I wanted to loop over a list an split every three items into one final list i came up with followings :
list comprehension :
inputs = ["1, foo, bar", "2, tom, jerry"] mylist= [[int(x), y.strip(), z.strip()] for s in inputs for x, y, z in [s.split(",")]]
and for loop :
inputs = ["1, foo, bar", "2, tom, jerry"] final= for input in inputs: x,y,z=input.split(',') final.append([int(x),y.strip(),z.strip()])
but in list comprehension method it was not unpacking into those three variables until i placed
[s.split(",")] within bracket while in for loop method it is not needed .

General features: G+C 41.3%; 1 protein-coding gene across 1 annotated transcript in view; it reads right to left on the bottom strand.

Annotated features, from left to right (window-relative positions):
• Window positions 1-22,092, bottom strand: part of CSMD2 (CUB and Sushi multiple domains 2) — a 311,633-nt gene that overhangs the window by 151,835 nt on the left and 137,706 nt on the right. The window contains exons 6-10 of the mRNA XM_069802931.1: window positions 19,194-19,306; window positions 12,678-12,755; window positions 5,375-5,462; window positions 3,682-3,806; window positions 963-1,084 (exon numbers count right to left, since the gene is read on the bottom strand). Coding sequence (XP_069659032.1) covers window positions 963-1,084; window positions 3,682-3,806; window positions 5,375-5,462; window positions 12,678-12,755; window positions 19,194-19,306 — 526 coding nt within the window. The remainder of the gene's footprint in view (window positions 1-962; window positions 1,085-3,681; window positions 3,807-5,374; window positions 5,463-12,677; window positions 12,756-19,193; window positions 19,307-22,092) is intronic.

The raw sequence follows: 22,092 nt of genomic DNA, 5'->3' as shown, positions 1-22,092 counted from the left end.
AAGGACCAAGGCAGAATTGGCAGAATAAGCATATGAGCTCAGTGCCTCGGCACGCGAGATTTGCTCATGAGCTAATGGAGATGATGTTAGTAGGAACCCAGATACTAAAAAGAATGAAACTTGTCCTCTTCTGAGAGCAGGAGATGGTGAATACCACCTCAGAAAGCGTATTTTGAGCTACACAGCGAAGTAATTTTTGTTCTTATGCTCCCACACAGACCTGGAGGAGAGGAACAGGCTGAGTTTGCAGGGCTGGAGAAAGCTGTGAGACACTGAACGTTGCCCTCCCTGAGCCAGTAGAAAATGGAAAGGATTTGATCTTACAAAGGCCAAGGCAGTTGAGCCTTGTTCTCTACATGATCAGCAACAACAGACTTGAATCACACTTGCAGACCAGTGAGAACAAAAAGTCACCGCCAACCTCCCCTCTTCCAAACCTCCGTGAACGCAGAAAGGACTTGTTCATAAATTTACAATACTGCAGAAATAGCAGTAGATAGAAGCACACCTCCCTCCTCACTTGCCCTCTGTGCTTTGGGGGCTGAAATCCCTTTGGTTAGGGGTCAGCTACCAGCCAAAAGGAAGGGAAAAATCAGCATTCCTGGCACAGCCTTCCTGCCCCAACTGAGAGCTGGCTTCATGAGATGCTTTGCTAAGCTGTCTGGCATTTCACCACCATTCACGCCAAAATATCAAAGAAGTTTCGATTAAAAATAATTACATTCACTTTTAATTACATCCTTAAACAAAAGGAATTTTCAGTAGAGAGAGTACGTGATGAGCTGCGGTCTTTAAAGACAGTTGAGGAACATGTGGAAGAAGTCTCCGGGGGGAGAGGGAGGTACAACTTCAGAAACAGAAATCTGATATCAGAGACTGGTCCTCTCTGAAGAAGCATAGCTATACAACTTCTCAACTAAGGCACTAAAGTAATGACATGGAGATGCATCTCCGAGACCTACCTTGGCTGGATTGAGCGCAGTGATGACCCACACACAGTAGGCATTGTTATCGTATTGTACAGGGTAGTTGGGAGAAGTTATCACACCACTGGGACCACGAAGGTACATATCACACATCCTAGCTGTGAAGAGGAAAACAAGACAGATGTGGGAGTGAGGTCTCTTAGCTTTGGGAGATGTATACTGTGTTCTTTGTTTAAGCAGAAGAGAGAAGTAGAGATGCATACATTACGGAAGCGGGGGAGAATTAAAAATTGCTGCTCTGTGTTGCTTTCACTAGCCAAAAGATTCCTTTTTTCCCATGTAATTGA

Im curious to know why additional bracket is needed in list comprehension while it is not needed in for loop method ?
The difference is that
x,y,z = input.split(',') is an assignment whereas
for x, y, z in [s.split(",")] iterates over a collection, just as it would do in regular nested loops. Without the
[...] it tries to iterate over the collection returned by
s.split and fails to unpack those strings into three variables.
This singleton list approach is actually a common way to create temporary variables in a list comprehension, although I’d suggest to
split(", ") so you don’t have to
mylist= [[int(x), y, z] for s in inputs for x, y, z in [s.split(", ")]]
Alternatively, use a nested generator expression in the list comprehension:
mylist= [[int(x), y, z] for x, y, z in (s.split(", ") for s in inputs)]
The latter is probably the preferred variant, but may not be feasible in all situations.